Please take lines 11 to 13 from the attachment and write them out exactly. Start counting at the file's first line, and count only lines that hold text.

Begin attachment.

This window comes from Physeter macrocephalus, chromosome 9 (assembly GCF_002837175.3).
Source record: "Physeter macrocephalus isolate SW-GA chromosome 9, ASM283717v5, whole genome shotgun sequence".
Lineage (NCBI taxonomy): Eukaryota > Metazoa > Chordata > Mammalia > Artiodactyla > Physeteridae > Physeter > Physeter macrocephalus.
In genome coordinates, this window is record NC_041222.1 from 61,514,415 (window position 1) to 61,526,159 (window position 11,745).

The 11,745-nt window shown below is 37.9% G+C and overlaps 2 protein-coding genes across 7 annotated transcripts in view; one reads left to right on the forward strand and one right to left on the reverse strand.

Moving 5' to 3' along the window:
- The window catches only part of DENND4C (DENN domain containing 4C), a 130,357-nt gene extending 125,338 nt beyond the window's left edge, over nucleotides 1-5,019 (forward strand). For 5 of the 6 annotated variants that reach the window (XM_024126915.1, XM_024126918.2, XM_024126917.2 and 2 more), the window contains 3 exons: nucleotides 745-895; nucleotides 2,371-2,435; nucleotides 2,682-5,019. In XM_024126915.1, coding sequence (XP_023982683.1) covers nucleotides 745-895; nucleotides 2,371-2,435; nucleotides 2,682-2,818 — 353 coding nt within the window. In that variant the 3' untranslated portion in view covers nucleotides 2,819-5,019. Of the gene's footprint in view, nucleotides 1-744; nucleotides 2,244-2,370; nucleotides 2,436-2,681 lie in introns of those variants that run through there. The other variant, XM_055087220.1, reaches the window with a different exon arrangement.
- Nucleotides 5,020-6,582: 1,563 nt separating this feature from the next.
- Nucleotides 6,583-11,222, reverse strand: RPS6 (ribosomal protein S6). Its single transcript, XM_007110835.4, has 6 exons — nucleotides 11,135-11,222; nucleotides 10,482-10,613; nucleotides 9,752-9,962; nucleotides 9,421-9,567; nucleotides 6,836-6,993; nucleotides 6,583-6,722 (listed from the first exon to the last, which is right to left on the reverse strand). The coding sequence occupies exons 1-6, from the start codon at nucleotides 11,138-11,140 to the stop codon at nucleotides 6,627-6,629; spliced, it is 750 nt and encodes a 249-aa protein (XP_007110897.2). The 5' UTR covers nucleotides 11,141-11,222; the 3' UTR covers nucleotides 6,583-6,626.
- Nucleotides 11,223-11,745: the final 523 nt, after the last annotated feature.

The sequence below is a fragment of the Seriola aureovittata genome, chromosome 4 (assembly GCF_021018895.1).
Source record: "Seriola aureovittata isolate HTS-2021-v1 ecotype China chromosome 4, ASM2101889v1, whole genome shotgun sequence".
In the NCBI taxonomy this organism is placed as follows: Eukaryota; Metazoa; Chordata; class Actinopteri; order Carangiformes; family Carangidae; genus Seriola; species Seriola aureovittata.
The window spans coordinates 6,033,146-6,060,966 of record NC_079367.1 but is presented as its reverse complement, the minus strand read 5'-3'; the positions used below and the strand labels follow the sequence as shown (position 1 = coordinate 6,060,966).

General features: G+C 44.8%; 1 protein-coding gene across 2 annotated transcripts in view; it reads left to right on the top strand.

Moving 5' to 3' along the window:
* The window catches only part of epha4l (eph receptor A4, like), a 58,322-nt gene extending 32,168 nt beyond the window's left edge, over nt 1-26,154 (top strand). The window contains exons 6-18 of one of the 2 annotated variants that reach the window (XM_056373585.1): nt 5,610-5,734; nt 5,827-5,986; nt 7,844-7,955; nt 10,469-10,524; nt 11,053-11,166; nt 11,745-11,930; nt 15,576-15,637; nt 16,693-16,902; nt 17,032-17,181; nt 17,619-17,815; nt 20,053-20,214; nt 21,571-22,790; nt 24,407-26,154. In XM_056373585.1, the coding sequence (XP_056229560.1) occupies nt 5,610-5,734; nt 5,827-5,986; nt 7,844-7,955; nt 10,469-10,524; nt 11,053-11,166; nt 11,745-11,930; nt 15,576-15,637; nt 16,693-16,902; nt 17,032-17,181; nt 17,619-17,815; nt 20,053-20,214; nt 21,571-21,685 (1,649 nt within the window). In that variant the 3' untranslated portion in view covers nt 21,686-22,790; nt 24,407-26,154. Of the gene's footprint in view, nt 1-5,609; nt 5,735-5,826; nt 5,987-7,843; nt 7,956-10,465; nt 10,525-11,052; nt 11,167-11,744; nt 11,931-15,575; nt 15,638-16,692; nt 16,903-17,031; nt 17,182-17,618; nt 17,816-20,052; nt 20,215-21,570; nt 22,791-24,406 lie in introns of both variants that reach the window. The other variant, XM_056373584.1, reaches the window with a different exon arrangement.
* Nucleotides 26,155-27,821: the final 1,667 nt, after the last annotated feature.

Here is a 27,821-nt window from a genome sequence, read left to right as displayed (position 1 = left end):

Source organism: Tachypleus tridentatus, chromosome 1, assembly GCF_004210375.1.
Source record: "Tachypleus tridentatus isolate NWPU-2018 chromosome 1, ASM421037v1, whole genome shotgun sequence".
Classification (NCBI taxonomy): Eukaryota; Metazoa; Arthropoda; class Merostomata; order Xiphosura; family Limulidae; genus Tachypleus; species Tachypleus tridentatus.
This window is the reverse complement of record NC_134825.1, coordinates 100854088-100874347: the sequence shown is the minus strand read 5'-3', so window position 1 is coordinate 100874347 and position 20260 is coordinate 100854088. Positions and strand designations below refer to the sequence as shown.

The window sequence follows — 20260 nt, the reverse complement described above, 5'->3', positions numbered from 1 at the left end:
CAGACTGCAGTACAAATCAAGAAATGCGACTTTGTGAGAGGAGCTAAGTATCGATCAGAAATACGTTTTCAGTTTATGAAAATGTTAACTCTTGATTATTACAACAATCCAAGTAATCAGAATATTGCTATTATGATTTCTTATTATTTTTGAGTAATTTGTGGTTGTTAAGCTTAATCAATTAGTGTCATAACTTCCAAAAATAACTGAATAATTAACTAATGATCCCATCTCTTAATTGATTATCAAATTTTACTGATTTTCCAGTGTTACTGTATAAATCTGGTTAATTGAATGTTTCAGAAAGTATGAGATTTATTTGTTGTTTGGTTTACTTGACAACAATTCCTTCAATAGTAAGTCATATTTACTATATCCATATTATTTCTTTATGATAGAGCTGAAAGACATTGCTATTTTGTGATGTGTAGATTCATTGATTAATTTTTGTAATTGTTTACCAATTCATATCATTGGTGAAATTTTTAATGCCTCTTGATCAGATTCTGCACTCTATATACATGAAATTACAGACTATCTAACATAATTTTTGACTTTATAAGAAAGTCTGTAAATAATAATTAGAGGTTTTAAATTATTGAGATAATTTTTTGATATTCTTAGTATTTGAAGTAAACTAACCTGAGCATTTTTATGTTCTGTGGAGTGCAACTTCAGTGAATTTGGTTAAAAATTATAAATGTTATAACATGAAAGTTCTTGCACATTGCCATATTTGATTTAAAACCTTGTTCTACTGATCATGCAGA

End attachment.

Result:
The sequence below is a fragment of the Seriola aureovittata genome, chromosome 4 (assembly GCF_021018895.1).
Source record: "Seriola aureovittata isolate HTS-2021-v1 ecotype China chromosome 4, ASM2101889v1, whole genome shotgun sequence".
In the NCBI taxonomy this organism is placed as follows: Eukaryota; Metazoa; Chordata; class Actinopteri; order Carangiformes; family Carangidae; genus Seriola; species Seriola aureovittata.